It seems the only way maverick Kevin Pietersen has a faint hope of gaining selection to the England squad is for England to fare badly against New Zealand and in the Ashes series against Australia. Defeats would certainly pile on the pressure and bring about a public outcry for Pietersen’s return. He is being treated by the England hierarchy as an outcast despite his brilliant record across all three formats where he is the country’s leading run scorer.
Andrew Strauss, the former England captain under whom Pietersen played a lot of his cricket and now the Director of Cricket ECB ruled out a possible return for Pietersen on the grounds of “underlying issues on trust and respect”.
Pietersen has been accused of sending text messages to the South African team in 2012 during Strauss’ captaincy, a series which England lost 0-2. The bitterness and lack of trust that surfaced then has been simmering since and once Strauss was appointed to the important seat he reignited the flame by closing the door of a Pietersen comeback this season.
Actually Strauss began his new role by first ditching England coach Peter Moores and followed it up by effectively ending the international career of Pietersen who at 35 does not have many years of cricket ahead of him although he showed that he was fit and mentally strong in scoring a career defining innings of 355 not out for Surrey against Leicestershire in a county championship match at the Oval.
It was a timely innings to remind Strauss and Co that he was in prime form. But the way England has treated him it is not his ability as a cricketer which is the core issue but his conduct as an England team member.
England’s dogmatic approach to his selection is certainly depriving the country and the cricket following public at large one of the finest batsmen of this generation. His absence has already made deep dents into England’s overall performance. Since Pietersen went out of international cricket at the end of England’s 0-5 Ashes thrashing in Australia in 2013-14, England’s overall form across the two formats has dipped drastically. They lost a Test series in England for the first time to Sri Lanka and after beating India 3-1 managed only a drawn series in the Caribbean. Their performances in ODI cricket has been the worst in recent history failing to beat a single Test-playing nation in the 2015 Cricket World Cup and being eliminated in the preliminary round. In bilateral series they have won only one (v West Indies) out of four losing twice to Sri Lanka and once to India.
Strauss has been described “as a vindictive moron” by Piers Morgan, a staunch Pietersen fan and further support for Pietersen came in the form of England team mate Ian Bell who has gone on record stating in the London Telegraph that he had not witnessed any breakdown in trust between the exiled batsman and his England team-mates.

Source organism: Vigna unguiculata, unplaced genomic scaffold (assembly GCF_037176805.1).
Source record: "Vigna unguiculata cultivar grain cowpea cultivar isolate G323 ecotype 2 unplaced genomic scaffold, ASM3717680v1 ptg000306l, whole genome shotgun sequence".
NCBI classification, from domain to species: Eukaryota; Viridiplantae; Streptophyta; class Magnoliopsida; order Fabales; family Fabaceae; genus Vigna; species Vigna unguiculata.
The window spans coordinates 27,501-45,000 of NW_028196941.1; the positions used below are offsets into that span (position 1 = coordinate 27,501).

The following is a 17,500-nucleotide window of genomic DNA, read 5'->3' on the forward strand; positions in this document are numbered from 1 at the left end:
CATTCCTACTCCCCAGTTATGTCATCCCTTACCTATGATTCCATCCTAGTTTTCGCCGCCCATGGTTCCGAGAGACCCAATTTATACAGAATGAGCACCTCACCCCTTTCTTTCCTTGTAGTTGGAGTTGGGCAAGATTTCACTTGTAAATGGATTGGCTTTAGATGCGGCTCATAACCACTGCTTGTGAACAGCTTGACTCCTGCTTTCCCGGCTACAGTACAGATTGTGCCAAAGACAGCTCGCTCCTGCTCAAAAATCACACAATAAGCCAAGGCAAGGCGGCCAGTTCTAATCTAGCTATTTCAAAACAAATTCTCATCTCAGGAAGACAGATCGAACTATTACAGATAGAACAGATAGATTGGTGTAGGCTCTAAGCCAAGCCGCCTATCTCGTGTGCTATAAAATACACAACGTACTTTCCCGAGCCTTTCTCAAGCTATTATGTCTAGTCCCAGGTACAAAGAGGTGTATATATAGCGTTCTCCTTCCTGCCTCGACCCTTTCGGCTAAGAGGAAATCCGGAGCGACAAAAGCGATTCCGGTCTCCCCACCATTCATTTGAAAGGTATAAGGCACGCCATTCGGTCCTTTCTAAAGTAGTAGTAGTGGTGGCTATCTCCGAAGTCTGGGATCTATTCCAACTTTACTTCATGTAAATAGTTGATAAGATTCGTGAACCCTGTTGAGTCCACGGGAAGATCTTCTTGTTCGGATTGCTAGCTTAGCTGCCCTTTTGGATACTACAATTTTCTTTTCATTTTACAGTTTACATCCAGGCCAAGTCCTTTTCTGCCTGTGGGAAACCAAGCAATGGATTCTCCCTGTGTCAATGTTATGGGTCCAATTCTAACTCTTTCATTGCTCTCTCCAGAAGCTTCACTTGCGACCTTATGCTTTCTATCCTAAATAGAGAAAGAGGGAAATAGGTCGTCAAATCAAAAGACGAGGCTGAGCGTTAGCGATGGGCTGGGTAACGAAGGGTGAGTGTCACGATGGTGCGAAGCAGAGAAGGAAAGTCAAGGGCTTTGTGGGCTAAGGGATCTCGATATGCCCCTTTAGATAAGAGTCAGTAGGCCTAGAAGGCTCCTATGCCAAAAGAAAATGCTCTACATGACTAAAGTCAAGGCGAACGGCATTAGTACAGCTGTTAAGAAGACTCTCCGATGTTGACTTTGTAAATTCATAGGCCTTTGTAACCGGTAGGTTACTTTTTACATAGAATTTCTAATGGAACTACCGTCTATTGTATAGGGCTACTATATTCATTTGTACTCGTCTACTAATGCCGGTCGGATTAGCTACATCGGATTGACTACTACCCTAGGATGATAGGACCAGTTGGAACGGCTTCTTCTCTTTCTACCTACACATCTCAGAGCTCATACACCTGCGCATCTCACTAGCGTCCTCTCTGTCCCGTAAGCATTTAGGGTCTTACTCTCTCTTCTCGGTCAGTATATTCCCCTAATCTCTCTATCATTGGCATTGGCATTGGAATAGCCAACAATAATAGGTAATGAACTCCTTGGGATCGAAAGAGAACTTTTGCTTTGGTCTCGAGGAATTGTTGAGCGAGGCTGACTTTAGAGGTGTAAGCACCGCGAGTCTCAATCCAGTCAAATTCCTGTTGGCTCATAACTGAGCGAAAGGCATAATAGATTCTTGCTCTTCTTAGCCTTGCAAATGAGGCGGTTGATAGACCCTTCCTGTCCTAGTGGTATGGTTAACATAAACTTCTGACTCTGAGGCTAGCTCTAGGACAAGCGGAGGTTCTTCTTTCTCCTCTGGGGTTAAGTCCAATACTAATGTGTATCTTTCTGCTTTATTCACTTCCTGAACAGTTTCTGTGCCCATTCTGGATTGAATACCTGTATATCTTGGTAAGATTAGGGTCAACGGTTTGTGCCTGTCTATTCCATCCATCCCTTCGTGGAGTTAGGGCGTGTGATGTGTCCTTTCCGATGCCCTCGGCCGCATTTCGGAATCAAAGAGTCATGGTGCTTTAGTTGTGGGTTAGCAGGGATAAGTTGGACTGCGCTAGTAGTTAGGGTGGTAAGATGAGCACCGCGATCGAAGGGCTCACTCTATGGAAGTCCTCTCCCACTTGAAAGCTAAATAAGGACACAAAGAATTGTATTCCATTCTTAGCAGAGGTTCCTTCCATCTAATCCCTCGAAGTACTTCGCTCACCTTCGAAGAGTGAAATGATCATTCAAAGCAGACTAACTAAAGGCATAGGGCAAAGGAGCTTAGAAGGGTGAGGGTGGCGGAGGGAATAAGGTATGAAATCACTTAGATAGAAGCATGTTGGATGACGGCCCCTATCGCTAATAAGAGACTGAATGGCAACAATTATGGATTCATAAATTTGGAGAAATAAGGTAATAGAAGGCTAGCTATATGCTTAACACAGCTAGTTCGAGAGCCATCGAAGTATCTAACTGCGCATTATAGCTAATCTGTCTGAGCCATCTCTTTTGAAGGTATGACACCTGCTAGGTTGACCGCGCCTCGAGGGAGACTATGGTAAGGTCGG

Bell, the first England player to comment on Strauss’ decision to blackball Pietersen on the grounds the ECB did not trust him, said Pietersen was the best batsman he had played with, and was right to feel “aggrieved” over his treatment. It is a comment which is certain to arouse a great deal of anxiety within the England camp.
The Telegraph also goes onto accuse England captain Alastair Cook as the villain behind Pietersen’s exile.
“What has been going on behind closed doors is that it was Alastair Cook who barred Pietersen’s return by threatening to resign as England captain. Cook is understood to have told the ECB his position in the West Indies at which point the board’s stance on Pietersen shifted,” the newspaper reported.
“They then began speaking to candidates for the director of cricket job who were told, if not in direct language, that they would have to somehow manage the Pietersen issue because Cook will not have him in the team.”
Cook’s bone of contention with Pietersen is the criticisms in his book and the personal attacks on Twitter he received from Pietersen’s supporters last summer which reduced his wife Alice to tears. Cook has not forgiven Pietersen for that and he is the major obstacle to Pietersen’s return.
It seems the only way Pietersen can have a chance of making an England return is for Cook to be removed from the captaincy. Cook has been wearing an uneasy crown in the past two years as England captain. He lost his place and the captaincy in the ODI team following a 5-2 thrashing from Sri Lanka last December and is hanging on perilously to the Test captaincy which may not last long if results are poor against New Zealand and Australia this summer. Cook’s personal form has also been questionable until the recent series against West Indies in the Caribbean where he managed to score his first Test century in two years.
Pietersen’s future hangs on England’s performance this summer and on Cook’s future as England captain. He is not short of support from the cricketing public at large. A readers’ poll conducted currently by ESPN Cricinfo shows that 82.47 percent think that Pietersen should play for England again.